The Government has said there are “no nationally set restrictions” on visits into care homes in England, amid concerns that residents’ rights are still being curtailed.

Visiting guidance, updated on Thursday by the Department of Health and Social Care, says visits are “vitally important” but the vulnerability of residents means additional measures will remain in place.

These include infection prevention and control measures, regular testing, and 14-days’ isolation on return from some high-risk activities.

The guidance says: “There are no nationally set restrictions on friends and family visiting their loved ones in care homes.

“We expect and encourage providers to facilitate visits wherever possible, and to do so in a risk-managed way.”

Helen Wildbore, director of the Relatives & Residents Association, said: “This is welcome news but if the Government had intended this to be ‘freedom day’ for people living in care – four months later than the rest of the country – we fear this will be lost in the pages of ‘ifs’ and ‘buts’ that follow, including some deeply troubling caveats which continue to put rights at risk.”

This includes the requirement for residents to isolate after an emergency hospital stay if they test positive for coronavirus, or following a visit out that has been deemed “high risk”.

The guidance says the duration of visits should not be limited, and they should take place where it is most comfortable for the resident, which could be their own room.

Physical contact “should be supported to help health and wellbeing”, it adds, while every resident should be able to have an essential caregiver who can still visit if the home has a coronavirus outbreak.

Visitors may remove face coverings in non-communal settings, such as residents’ bedrooms – an acknowledgment that mask wearing “may cause distress to some residents”.

But in this scenario other mitigations should be considered, including limiting close contact, clear visors and increased ventilation.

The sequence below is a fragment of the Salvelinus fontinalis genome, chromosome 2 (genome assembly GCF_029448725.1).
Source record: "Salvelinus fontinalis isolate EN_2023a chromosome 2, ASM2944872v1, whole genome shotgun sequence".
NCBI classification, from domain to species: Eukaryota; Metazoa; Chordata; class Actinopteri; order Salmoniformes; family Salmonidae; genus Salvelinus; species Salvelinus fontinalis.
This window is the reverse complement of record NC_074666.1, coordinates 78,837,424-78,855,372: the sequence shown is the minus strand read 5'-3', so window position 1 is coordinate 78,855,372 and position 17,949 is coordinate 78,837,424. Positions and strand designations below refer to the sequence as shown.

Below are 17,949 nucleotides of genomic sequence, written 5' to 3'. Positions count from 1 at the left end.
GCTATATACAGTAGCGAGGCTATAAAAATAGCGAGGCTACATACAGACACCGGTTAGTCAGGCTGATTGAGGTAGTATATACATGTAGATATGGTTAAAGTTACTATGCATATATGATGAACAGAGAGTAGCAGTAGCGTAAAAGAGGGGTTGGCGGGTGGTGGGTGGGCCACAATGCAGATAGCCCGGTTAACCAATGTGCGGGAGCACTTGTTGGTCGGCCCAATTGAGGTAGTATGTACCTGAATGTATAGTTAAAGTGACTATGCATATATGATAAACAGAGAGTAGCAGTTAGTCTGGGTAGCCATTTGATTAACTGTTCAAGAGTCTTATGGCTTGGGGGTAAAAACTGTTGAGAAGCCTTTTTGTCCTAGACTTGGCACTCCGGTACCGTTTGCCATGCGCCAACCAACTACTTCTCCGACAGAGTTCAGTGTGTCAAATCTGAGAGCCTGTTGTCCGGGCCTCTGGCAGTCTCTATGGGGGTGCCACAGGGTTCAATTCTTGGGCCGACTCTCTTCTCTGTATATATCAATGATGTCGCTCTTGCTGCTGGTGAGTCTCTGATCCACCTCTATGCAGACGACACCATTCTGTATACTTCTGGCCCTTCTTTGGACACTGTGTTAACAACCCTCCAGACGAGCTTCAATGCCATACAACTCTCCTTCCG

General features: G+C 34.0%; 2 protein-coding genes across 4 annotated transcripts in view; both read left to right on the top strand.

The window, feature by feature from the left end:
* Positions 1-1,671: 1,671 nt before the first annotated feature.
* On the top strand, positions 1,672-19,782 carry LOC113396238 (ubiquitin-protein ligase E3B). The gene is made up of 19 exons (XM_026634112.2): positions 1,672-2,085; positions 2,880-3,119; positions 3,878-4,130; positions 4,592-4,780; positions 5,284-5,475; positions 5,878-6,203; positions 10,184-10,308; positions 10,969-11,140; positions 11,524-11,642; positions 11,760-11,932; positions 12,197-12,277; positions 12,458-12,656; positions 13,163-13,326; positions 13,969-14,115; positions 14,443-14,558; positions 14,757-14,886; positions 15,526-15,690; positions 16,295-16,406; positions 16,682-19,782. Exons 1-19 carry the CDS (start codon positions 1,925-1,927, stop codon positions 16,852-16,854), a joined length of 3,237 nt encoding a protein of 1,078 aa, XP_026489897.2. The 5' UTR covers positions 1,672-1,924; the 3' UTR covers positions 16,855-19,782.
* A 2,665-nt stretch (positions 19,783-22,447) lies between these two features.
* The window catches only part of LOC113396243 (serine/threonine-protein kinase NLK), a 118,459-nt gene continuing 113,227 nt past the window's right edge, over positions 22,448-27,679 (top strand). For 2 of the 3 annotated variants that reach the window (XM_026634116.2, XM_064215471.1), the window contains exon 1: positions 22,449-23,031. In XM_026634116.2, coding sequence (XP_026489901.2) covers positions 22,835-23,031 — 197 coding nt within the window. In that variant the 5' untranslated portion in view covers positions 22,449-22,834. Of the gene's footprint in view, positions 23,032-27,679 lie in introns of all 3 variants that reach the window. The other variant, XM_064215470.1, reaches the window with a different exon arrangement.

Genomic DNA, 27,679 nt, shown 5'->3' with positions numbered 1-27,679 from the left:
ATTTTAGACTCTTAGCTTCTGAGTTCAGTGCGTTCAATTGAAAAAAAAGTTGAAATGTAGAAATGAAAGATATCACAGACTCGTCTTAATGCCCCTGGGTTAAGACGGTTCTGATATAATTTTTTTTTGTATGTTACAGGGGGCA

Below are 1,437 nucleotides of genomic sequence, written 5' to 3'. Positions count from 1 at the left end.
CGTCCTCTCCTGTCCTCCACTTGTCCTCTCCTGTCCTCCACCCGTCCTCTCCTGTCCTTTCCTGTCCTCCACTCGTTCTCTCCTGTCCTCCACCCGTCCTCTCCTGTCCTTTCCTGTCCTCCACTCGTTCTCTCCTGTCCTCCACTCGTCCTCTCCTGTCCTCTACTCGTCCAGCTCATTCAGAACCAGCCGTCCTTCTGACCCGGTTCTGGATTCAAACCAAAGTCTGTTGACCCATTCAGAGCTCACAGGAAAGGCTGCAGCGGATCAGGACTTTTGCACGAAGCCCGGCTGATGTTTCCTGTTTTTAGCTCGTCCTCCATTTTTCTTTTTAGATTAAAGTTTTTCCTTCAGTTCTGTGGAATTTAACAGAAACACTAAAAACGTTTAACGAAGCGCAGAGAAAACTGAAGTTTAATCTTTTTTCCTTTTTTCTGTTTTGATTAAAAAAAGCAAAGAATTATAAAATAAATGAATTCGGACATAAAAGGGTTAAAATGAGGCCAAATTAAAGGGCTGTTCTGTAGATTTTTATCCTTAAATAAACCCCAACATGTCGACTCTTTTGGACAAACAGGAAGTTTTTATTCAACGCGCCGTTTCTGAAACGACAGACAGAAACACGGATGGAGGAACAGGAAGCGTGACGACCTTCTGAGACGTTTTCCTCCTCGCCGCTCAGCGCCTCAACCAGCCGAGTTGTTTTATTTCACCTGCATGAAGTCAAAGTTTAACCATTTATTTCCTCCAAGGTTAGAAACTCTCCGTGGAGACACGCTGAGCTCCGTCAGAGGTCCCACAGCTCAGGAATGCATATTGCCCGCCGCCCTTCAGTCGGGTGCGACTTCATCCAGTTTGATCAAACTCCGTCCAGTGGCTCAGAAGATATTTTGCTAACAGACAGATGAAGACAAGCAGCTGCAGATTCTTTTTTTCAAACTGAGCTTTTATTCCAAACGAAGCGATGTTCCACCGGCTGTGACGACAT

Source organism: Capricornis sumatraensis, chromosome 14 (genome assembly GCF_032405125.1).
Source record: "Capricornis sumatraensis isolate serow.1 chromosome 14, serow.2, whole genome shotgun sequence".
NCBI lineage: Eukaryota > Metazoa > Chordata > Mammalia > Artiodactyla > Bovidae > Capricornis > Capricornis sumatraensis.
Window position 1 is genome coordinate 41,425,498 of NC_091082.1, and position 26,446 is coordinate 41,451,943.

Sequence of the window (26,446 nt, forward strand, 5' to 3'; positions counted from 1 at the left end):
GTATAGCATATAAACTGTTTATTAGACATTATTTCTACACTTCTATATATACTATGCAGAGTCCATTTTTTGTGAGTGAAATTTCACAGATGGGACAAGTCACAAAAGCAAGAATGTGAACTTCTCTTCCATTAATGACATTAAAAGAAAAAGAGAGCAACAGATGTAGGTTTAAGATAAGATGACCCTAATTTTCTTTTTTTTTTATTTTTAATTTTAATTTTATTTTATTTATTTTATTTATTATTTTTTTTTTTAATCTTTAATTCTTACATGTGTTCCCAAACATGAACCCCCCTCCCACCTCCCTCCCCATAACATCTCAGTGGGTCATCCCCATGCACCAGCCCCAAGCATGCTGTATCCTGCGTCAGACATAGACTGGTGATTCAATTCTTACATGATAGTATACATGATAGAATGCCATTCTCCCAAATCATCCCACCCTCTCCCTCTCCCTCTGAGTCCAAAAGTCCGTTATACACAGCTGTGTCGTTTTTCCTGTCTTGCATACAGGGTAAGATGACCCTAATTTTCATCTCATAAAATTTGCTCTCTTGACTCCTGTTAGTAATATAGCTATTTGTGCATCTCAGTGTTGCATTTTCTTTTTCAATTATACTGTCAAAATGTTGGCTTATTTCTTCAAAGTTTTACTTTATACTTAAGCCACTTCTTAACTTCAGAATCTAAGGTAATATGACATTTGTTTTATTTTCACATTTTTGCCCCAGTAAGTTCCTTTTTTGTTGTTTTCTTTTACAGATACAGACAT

The Relatives & Residents Association said there has been a “huge disparity” in how restrictions have been eased for care homes and the wider public, as well as differences in how individual homes have interpreted guidance up until now.

Ms Wildbore said some homes are welcoming visitors back “with open arms”, valuing relatives who take on the essential caregiver role amid staff shortages.

But she said some people are still calling the association’s helpline who are unaware they can become an essential caregiver, while others are being refused this option.

Callers have been getting in touch with “absolute despair” over when restrictions will end, she said.

Care home resident Frances Heaton, 100, called for her human rights to be fully restored, saying she is still living with “rules and restrictions that don’t make sense”.

While she is able to leave for visits out of the care home, which has not been named, only her daughter Linda Barley from West Yorkshire is able to visit her in her bedroom as she is an essential caregiver, the PA news agency was told.

Speaking before the guidance was updated, she said: “It feels like this Government doesn’t care what’s happening in care homes and we don’t matter because we’re old.”

The mother-of-three, who has four grandchildren and nine great-grandchildren, added: “Give me back my human rights and freedom the same as the rest of the country.”

Mrs Barley said she believes they are lucky compared to some of the situations she hears about, adding: “I believe that the relatives of the people in care homes during lockdown will live with a legacy of guilt, anger, hurt, and with an emotional turmoil and pain that will never be erased.”

Ms Wildbore said cases such as Frances’s are being “repeated in care homes across the country”, adding: “We must end this discrimination against older people, left behind as the rest of the country gets back to normal.”

She said of care regulator the Care Quality Commission (CQC): “At the very least, they should be monitoring compliance with the visiting guidance, yet they have repeatedly refused our calls to do so.”

A Department of Health and Social Care spokeswoman said: “We are doing everything we can to support care providers to facilitate visits safely, including ensuring all residents can nominate an essential care giver, removing limits on visitors and reducing the period of time visit restrictions apply following an outbreak.

“Our message is clear – all care home residents should be supported to get the care and companionship they need from visitors as this is essential to their health and wellbeing.”

Anyone who feels a care home is not implementing the guidance properly should speak to the care home management in the first instance, or local council if this is involved in the care arrangement, before contacting the CQC.

Kate Terroni, CQC chief inspector for adult social care, said inspectors ask about how visiting is being supported when they are in care homes, adding: ”We expect providers to follow Government guidance on visiting where people are entitled to have designated visitors, and where we are made aware that this is not happening we follow up with the provider and inspect if we consider that there is risk.

“Where we have any evidence that this is not happening we will continue to take action and are grateful to all those who continue to share their concerns with us.”